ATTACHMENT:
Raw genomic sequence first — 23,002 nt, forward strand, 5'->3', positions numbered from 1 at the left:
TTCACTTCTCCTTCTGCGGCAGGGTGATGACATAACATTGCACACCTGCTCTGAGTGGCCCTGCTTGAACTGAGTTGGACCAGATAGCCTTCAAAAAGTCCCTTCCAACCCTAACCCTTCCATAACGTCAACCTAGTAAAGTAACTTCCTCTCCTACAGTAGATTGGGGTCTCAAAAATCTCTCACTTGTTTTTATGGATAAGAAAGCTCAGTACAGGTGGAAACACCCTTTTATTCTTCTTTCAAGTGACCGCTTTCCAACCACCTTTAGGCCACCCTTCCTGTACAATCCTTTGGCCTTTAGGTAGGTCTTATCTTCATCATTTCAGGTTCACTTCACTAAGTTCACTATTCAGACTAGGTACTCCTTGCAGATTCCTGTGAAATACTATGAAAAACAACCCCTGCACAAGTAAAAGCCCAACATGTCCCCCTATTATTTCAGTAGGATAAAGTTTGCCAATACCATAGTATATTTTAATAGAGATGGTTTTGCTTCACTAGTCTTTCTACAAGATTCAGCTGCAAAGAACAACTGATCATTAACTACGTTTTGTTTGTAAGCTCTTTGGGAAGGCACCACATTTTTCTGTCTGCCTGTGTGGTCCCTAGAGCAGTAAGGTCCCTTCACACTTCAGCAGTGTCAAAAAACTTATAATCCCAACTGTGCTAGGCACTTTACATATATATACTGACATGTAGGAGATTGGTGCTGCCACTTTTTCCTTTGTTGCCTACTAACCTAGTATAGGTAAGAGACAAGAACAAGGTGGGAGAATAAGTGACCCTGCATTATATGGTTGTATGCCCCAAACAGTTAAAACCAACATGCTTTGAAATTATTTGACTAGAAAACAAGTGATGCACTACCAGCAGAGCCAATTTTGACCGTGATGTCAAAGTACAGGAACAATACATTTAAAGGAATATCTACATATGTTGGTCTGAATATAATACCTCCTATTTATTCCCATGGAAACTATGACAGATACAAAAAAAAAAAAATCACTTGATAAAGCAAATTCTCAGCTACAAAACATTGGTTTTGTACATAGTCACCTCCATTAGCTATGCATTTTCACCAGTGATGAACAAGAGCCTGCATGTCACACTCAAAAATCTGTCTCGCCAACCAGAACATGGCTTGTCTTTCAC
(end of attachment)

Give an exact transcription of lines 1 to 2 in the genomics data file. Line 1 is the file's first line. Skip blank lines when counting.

Raw genomic sequence first — 23,002 nt, forward strand, 5'->3', positions numbered from 1 at the left:
TTCACTTCTCCTTCTGCGGCAGGGTGATGACATAACATTGCACACCTGCTCTGAGTGGCCCTGCTTGAACTGAGTTGGACCAGATAGCCTTCAAAAAGTCCCTTCCAACCCTAACCCTTCCATAACGTCAACCTAGTAAAGTAACTTCCTCTCCTACAGTAGATTGGGGTCTCAAAAATCTCTCACTTGTTTTTATGGATAAGAAAGCTCAGTACAGGTGGAAACACCCTTTTATTCTTCTTTCAAGTGACCGCTTTCCAACCACCTTTAGGCCACCCTTCCTGTACAATCCTTTGGCCTTTAGGTAGGTCTTATCTTCATCATTTCAGGTTCACTTCACTAAGTTCACTATTCAGACTAGGTACTCCTTGCAGATTCCTGTGAAATACTATGAAAAACAACCCCTGCACAAGTAAAAGCCCAACATGTCCCCCTATTATTTCAGTAGGATAAAGTTTGCCAATACCATAGTATATTTTAATAGAGATGGTTTTGCTTCACTAGTCTTTCTACAAGATTCAGCTGCAAAGAACAACTGATCATTAACTACGTTTTGTTTGTAAGCTCTTTGGGAAGGCACCACATTTTTCTGTCTGCCTGTGTGGTCCCTAGAGCAGTAAGGTCCCTTCACACTTCAGCAGTGTCAAAAAACTTATAATCCCAACTGTGCTAGGCACTTTACATATATATACTGACATGTAGGAGATTGGTGCTGCCACTTTTTCCTTTGTTGCCTACTAACCTAGTATAGGTAAGAGACAAGAACAAGGTGGGAGAATAAGTGACCCTGCATTATATGGTTGTATGCCCCAAACAGTTAAAACCAACATGCTTTGAAATTATTTGACTAGAAAACAAGTGATGCACTACCAGCAGAGCCAATTTTGACCGTGATGTCAAAGTACAGGAACAATACATTTAAAGGAATATCTACATATGTTGGTCTGAATATAATACCTCCTATTTATTCCCATGGAAACTATGACAGATACAAAAAAAAAAAAATCACTTGATAAAGCAAATTCTCAGCTACAAAACATTGGTTTTGTACATAGTCACCTCCATTAGCTATGCATTTTCACCAGTGATGAACAAGAGCCTGCATGTCACACTCAAAAATCTGTCTCGCCAACCAGAACATGGCTTGTCTTTCAC